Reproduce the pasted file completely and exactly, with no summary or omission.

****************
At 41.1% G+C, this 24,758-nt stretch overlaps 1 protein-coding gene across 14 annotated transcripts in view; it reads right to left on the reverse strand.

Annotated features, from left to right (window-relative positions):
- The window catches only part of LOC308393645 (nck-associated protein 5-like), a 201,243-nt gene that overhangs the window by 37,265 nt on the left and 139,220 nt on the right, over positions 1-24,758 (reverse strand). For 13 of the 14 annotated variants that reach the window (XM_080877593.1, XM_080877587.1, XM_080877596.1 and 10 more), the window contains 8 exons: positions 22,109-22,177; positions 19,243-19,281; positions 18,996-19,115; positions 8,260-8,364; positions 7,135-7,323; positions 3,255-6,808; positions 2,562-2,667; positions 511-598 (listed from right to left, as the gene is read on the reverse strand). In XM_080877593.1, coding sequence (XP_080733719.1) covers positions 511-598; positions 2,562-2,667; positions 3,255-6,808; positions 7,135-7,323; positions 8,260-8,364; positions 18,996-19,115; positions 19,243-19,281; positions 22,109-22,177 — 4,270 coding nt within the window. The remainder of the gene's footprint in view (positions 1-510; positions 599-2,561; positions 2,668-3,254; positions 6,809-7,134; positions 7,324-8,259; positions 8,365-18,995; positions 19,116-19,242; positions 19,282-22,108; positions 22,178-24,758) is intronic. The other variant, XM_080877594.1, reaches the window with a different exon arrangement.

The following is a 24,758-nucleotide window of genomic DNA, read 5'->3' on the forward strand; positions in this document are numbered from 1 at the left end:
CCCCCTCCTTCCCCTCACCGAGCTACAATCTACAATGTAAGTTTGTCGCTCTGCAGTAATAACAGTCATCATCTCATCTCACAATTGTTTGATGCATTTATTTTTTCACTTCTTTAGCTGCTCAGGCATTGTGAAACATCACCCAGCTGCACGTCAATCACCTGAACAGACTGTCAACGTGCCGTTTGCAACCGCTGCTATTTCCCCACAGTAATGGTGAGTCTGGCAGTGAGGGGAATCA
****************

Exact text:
At 41.1% G+C, this 24,758-nt stretch overlaps 1 protein-coding gene across 14 annotated transcripts in view; it reads right to left on the reverse strand.

Annotated features, from left to right (window-relative positions):
- The window catches only part of LOC308393645 (nck-associated protein 5-like), a 201,243-nt gene that overhangs the window by 37,265 nt on the left and 139,220 nt on the right, over positions 1-24,758 (reverse strand). For 13 of the 14 annotated variants that reach the window (XM_080877593.1, XM_080877587.1, XM_080877596.1 and 10 more), the window contains 8 exons: positions 22,109-22,177; positions 19,243-19,281; positions 18,996-19,115; positions 8,260-8,364; positions 7,135-7,323; positions 3,255-6,808; positions 2,562-2,667; positions 511-598 (listed from right to left, as the gene is read on the reverse strand). In XM_080877593.1, coding sequence (XP_080733719.1) covers positions 511-598; positions 2,562-2,667; positions 3,255-6,808; positions 7,135-7,323; positions 8,260-8,364; positions 18,996-19,115; positions 19,243-19,281; positions 22,109-22,177 — 4,270 coding nt within the window. The remainder of the gene's footprint in view (positions 1-510; positions 599-2,561; positions 2,668-3,254; positions 6,809-7,134; positions 7,324-8,259; positions 8,365-18,995; positions 19,116-19,242; positions 19,282-22,108; positions 22,178-24,758) is intronic. The other variant, XM_080877594.1, reaches the window with a different exon arrangement.

The following is a 24,758-nucleotide window of genomic DNA, read 5'->3' on the forward strand; positions in this document are numbered from 1 at the left end:
CCCCCTCCTTCCCCTCACCGAGCTACAATCTACAATGTAAGTTTGTCGCTCTGCAGTAATAACAGTCATCATCTCATCTCACAATTGTTTGATGCATTTATTTTTTCACTTCTTTAGCTGCTCAGGCATTGTGAAACATCACCCAGCTGCACGTCAATCACCTGAACAGACTGTCAACGTGCCGTTTGCAACCGCTGCTATTTCCCCACAGTAATGGTGAGTCTGGCAGTGAGGGGAATCA